by Jon Sanders
Director of the Center for Food, Power, and Life, Research Editor | John Locke Foundation
For the sixth day of mask mess, we got these:
Identifying airborne transmission as the dominant route for the spread of COVID-19. Proceedings of the National Academy of Sciences (2020), 117 (26) 14857-4863.
Published June 11, 2020, this study is very important to the Cooper administration. It was one of the studies Cooper listed among the five “examples of studies studying the effectiveness of face coverings” that he included in his Nov. 23 executive order tightening his mask order against people. It was also among the three studies presented before the General Assembly by state health bureaucrat Mandy Cohen on June 17, a week before Cooper first leveled his mask order on people (discussed here).
What the study purported to find was that mandated face masks were “the determinant in shaping the pandemic trends worldwide,” arguing that “wearing of face masks in public corresponds to the most effective means to prevent interhuman transmission.”
I explained how Zhang et al. arrived at that conclusion:
Italy didn’t mandate face masks until April 6 (northern Italy, then the rest of Italy on May 4), and NYC didn’t mandate face masks until April 17. Zhang et al. projected a linear (“no mask”) assumption in case increases in Italy and NYC, and then compared their projection with actual cases. The differences between actual cases and their linear (“no mask”) assumption are where they derived their finding quoted by Cohen: “Our analysis indicates that face coverings reduced the number of infections by over 78,000 in Italy from April 6 to May 9 and by over 66,000 in NYC from April 17 to May 9.” …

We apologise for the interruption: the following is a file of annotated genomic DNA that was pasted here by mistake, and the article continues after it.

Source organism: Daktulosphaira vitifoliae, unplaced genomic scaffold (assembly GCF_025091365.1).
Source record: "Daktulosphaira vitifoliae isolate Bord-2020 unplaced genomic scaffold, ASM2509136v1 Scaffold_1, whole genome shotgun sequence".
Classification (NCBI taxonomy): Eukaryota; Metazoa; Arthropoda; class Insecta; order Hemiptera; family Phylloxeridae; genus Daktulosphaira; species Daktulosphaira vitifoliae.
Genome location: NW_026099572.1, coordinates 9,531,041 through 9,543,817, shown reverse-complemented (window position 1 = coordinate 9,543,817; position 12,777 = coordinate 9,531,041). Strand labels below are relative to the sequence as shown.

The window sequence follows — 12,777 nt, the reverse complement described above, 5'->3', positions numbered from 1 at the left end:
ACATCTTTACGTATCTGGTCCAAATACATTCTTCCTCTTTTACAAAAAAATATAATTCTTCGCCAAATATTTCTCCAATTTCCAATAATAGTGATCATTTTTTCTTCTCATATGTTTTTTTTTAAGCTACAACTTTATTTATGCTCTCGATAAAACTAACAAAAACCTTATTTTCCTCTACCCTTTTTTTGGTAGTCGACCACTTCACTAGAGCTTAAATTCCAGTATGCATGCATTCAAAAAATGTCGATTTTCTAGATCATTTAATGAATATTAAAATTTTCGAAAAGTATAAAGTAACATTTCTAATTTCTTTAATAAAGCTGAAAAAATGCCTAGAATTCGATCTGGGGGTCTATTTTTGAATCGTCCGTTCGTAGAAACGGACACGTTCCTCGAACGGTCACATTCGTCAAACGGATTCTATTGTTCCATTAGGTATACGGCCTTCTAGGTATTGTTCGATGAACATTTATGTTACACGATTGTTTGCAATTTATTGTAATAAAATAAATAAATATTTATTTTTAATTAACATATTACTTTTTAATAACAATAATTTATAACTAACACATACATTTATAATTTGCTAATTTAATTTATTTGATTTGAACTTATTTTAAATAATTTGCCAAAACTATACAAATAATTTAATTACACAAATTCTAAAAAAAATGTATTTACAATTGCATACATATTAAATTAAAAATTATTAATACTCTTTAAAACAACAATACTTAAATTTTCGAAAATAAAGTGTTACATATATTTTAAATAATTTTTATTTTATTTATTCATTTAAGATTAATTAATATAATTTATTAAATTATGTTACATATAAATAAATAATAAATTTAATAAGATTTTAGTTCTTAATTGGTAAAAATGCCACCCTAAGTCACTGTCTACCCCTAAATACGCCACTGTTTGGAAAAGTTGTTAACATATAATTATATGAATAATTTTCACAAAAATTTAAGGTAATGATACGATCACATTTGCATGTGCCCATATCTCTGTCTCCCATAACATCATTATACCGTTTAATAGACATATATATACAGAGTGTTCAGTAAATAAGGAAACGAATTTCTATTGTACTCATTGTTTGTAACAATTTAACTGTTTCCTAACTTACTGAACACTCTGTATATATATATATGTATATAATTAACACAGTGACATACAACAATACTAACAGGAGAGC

A major problem was, as I pointed out, both Italy and NYC were well past their case peaks when masks were mandated. Cases were falling already as a consequence of being on the other side of the infections spike:
Italy and NYC’s impositions of their mask mandates well after their peak of daily new cases makes it difficult to ascertain how much actual effect their mask mandates had on cases. Expecting a linear progression of cases post-peak also seems inflationary to the number of cases (under a no-mask assumption) over time.
Of note here: The original link for this study provided by the Cooper administration is broken. Searching for a proper link to the study yielded a scientific controversy — including a letter signed by 45 epidemiologists signed on to a letter making a formal request for retraction of the paper. They cited numerous methodological errors and “verifiably false” statements.
This study is highly problematic. A study beset with so many methodological errors and “verifiably false” statements that 45 epidemiologists formally requested its retraction absolutely must not serve as a basis for an extreme emergency order.
Reduction of secondary transmission of SARS-CoV-2 in households by face mask use, disinfection and social distancing: a cohort study in Beijing, China. BMJ Glob Health (2020).